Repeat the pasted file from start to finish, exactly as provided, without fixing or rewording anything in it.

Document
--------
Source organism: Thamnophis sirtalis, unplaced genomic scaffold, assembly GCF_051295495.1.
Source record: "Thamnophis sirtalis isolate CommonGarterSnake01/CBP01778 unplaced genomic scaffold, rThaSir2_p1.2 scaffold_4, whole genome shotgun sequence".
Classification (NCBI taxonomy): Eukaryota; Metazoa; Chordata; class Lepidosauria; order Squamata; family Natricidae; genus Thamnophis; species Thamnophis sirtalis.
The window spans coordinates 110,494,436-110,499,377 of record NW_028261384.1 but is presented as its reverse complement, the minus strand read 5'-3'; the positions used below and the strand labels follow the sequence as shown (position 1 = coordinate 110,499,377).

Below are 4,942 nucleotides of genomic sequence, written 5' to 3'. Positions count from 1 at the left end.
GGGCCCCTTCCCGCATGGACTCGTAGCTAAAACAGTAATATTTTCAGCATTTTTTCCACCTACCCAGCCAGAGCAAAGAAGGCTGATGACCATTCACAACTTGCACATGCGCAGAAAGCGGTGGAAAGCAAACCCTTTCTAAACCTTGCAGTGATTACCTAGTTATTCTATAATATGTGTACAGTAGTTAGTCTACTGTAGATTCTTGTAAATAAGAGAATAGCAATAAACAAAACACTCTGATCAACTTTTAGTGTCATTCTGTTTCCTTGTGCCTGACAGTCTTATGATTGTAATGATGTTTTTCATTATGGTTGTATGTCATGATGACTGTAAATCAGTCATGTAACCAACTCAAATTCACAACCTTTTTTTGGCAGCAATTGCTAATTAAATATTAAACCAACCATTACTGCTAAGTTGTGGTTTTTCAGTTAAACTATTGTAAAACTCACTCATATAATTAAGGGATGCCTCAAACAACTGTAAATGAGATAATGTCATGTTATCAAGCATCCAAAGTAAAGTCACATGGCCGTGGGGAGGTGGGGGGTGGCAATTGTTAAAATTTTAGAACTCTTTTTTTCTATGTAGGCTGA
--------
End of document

Source organism: Thamnophis sirtalis, unplaced genomic scaffold, assembly GCF_051295495.1.
Source record: "Thamnophis sirtalis isolate CommonGarterSnake01/CBP01778 unplaced genomic scaffold, rThaSir2_p1.2 scaffold_4, whole genome shotgun sequence".
Classification (NCBI taxonomy): Eukaryota; Metazoa; Chordata; class Lepidosauria; order Squamata; family Natricidae; genus Thamnophis; species Thamnophis sirtalis.
The window spans coordinates 110,494,436-110,499,377 of record NW_028261384.1 but is presented as its reverse complement, the minus strand read 5'-3'; the positions used below and the strand labels follow the sequence as shown (position 1 = coordinate 110,499,377).

Below are 4,942 nucleotides of genomic sequence, written 5' to 3'. Positions count from 1 at the left end.
GGGCCCCTTCCCGCATGGACTCGTAGCTAAAACAGTAATATTTTCAGCATTTTTTCCACCTACCCAGCCAGAGCAAAGAAGGCTGATGACCATTCACAACTTGCACATGCGCAGAAAGCGGTGGAAAGCAAACCCTTTCTAAACCTTGCAGTGATTACCTAGTTATTCTATAATATGTGTACAGTAGTTAGTCTACTGTAGATTCTTGTAAATAAGAGAATAGCAATAAACAAAACACTCTGATCAACTTTTAGTGTCATTCTGTTTCCTTGTGCCTGACAGTCTTATGATTGTAATGATGTTTTTCATTATGGTTGTATGTCATGATGACTGTAAATCAGTCATGTAACCAACTCAAATTCACAACCTTTTTTTGGCAGCAATTGCTAATTAAATATTAAACCAACCATTACTGCTAAGTTGTGGTTTTTCAGTTAAACTATTGTAAAACTCACTCATATAATTAAGGGATGCCTCAAACAACTGTAAATGAGATAATGTCATGTTATCAAGCATCCAAAGTAAAGTCACATGGCCGTGGGGAGGTGGGGGGTGGCAATTGTTAAAATTTTAGAACTCTTTTTTTCTATGTAGGCTGA